It’s a gorgeous spring day in Manhattan, which seems to have both actor Kevin Kline and writer-director Lawrence Kasdan restless. Though they’re sitting next to each other on one side of a large table in a hotel conference room, they take turns hopping up to glance through the blinds at the sunny weather outside.
They’re here to talk about “Darling Companion,” which opened Friday in limited release. It’s Kasdan’s first film since 2003 and only his fourth since 1994’s “Wyatt Earp.”
But Kasdan, first into the room, is already telling stories about Kline. On the relatively low-budget comedy-drama, the cast would be retrieved from its hotel each morning in a van and, Kasdan says, as they were driven to the location, Kline would start a monologue that seemed endless.
“Kevin never stopped talking and he was hilarious,” Kasdan says. “The cast loved him. Although, once in a while, Diane Keaton or Dianne Wiest would say, ‘Can’t you shut him up?’”
Kline, entering the conference room, quickly defends himself, saying, “It was some bizarre altitude sickness. Really, I was so jazzed just to be working with these people. And we were all in this big van, like we were on ‘The Big Chill.’ So I had a captive audience. Although I was told to shut up a lot by Dianne.”
“Darling Companion,” which opened Friday and was written by Kasdan with his wife, Meg, pictured above, is about a married couple – played by Kline and Keaton – whose marriage is tested when the husband loses the wife’s dog. It’s the sixth film on which Kasdan and Kline have collaborated since Kasdan made his directing debut in 1981 with “Body Heat.” Indeed, as Kline reveals, they met for the first time when Kline auditioned for the “Body Heat” role that ultimately went to William Hurt.
“What I liked about Larry is that he’s so real – that’s what made me love him even when he didn’t hire me,” Kline says. “He was so unpretentious.”
“He wasn’t right for ‘Body Heat’,” Kasdan says. “But I was quite taken with him. When we started casting ‘The Big Chill,’ he was the first person I wanted to see.”
Since then, they’ve made five more films together: “Silverado,” “Grand Canyon,” “I Love You to Death,” “French Kiss” and now “Darling Companion.”
“At this point, we have a wonderful short-hand,” Kline says, adding with a chuckle, “We don’t speak. We text.”
“Experiences pile up,” says Kasdan, who has three Oscar nominations for screenwriting. “I may not have gotten wisdom over the years, but I have gotten experience. Things become less daunting; the whole conversation is easier. It’s always hard to make a movie – so it’s great when you go in the morning and see a face from your past and you know it’s not going to be any harder than it has to be.
“I also like the fact that, with Kevin – and with the rest of this cast – it wasn’t about the extra things, like the trailer or makeup or hair and wardrobe. We have difficulty at times getting to a place we can agree on but we’re all working hard. It’s not about ego or some old gripe. You know you have great tools at hand. For me, Kevin has played a cowboy, an Italian, a Frenchman, a lawyer, a doctor – he’s able to do anything and be funny doing it.”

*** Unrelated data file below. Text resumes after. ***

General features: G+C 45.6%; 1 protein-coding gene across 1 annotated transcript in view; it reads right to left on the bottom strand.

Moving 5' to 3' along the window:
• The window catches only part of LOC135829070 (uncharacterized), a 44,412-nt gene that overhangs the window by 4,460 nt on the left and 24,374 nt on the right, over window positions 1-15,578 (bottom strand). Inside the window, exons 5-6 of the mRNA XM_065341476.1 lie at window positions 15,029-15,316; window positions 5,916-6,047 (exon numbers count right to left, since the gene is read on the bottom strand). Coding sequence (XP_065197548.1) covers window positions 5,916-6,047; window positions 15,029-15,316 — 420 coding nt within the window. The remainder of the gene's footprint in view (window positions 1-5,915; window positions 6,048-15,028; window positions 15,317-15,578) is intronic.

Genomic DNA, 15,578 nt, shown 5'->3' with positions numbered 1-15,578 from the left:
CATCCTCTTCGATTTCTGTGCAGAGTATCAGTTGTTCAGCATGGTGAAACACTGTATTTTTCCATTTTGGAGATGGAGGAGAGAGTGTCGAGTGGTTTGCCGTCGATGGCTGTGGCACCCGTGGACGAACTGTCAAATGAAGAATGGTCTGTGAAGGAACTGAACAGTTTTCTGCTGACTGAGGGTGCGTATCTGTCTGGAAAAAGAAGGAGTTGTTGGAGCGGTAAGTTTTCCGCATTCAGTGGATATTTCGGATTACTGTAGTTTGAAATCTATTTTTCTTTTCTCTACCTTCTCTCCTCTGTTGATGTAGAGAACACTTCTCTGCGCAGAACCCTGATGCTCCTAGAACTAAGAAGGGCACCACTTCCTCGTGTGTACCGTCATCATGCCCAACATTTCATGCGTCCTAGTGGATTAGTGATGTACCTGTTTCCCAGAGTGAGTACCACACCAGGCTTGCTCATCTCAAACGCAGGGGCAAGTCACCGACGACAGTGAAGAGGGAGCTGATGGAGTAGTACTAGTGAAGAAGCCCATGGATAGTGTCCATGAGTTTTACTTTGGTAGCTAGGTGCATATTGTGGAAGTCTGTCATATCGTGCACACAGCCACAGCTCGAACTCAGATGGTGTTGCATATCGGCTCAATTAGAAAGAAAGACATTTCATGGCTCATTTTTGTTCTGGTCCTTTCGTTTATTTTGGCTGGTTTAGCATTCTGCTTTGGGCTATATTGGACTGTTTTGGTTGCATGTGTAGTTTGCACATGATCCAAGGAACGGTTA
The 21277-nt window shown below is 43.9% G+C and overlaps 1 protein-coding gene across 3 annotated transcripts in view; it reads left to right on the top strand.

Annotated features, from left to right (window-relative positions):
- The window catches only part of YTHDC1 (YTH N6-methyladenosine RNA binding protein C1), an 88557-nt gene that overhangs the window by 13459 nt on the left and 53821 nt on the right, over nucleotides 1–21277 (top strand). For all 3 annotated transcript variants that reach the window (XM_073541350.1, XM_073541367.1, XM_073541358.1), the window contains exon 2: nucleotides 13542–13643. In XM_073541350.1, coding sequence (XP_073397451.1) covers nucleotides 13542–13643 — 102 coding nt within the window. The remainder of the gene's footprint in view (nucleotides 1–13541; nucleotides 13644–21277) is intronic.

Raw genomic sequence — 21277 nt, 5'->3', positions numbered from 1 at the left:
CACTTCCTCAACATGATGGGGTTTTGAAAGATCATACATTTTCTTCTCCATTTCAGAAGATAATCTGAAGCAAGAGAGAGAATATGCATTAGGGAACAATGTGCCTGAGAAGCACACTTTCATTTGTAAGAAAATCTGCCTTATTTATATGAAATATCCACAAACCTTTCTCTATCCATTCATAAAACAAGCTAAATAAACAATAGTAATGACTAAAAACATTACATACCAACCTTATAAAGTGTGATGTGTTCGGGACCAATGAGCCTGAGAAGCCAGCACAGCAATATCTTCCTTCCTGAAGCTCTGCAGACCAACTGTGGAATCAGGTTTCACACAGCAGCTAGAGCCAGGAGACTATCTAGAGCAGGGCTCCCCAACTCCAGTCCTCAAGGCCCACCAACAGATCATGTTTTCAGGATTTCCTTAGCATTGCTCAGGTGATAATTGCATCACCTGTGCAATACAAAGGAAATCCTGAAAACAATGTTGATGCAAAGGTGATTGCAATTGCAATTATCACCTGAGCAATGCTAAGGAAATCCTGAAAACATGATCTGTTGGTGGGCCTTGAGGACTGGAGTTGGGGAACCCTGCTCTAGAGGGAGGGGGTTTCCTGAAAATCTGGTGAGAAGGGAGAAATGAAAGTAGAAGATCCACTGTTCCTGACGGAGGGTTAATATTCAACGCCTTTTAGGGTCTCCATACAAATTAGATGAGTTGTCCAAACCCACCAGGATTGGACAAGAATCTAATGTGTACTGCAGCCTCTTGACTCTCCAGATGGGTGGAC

Says Kline, “I love the way Larry writes and directs. I love how he trusts the actors. We have similar senses of humor and he teases me mercilessly. The bottom line is that I trust him, which is probably what an actor needs in a director. I’m comfortable enough working with him that I can say, ‘Well, I really feel strongly about this.’ Like the white pajamas in ‘I Love You to Death.’”
In that 1990 comedy, based on a true story, Kline played an amorous Italian, whose angry wife (Tracey Ullman) hires a pair of dimwits (William Hurt and Keanu Reeves) to murder her unfaithful husband. In the film’s funniest scene, after Hurt and Reeves supposedly have shot a drugged Kline while he was passed out in his bed, Kline comes walking out, slightly loopy but seemingly unfazed, wearing a pair of white pajamas which, when he turns around, reveals a large bloodstain on the back, though he gives no evidence of having been shot. Kline thought the white pajamas were too obvious; Kasdan convinced him otherwise.
“Bill Hurt could not stop laughing when we were shooting that scene,” Kline says. “He kept cracking up. And he’s not exactly your giddy actor on the set. Bill Hurt is not Mr. Silly.”
Kline and Kasdan were part of a reunion of the cast of “The Big Chill” at a tribute to the film at this year’s Santa Barbara Film Festival.
“Thirty years after the film was made, all the jokes still played exactly right,” Kasdan says. “People related to it exactly the way we hoped they would 30 years ago.”
Says Kline, “I related to it more than ever. It was almost prophetic, in its predictions about what celebrity culture would become. I was surprised at the teenagers in the audience who said they loved the movie. But it’s about friendship and generation and growing up. That’s why it still holds up.”
“When something you’ve done keeps going like that, well, I’m thrilled and delighted,” Kasdan says. “It’s a shock – and a delight.”
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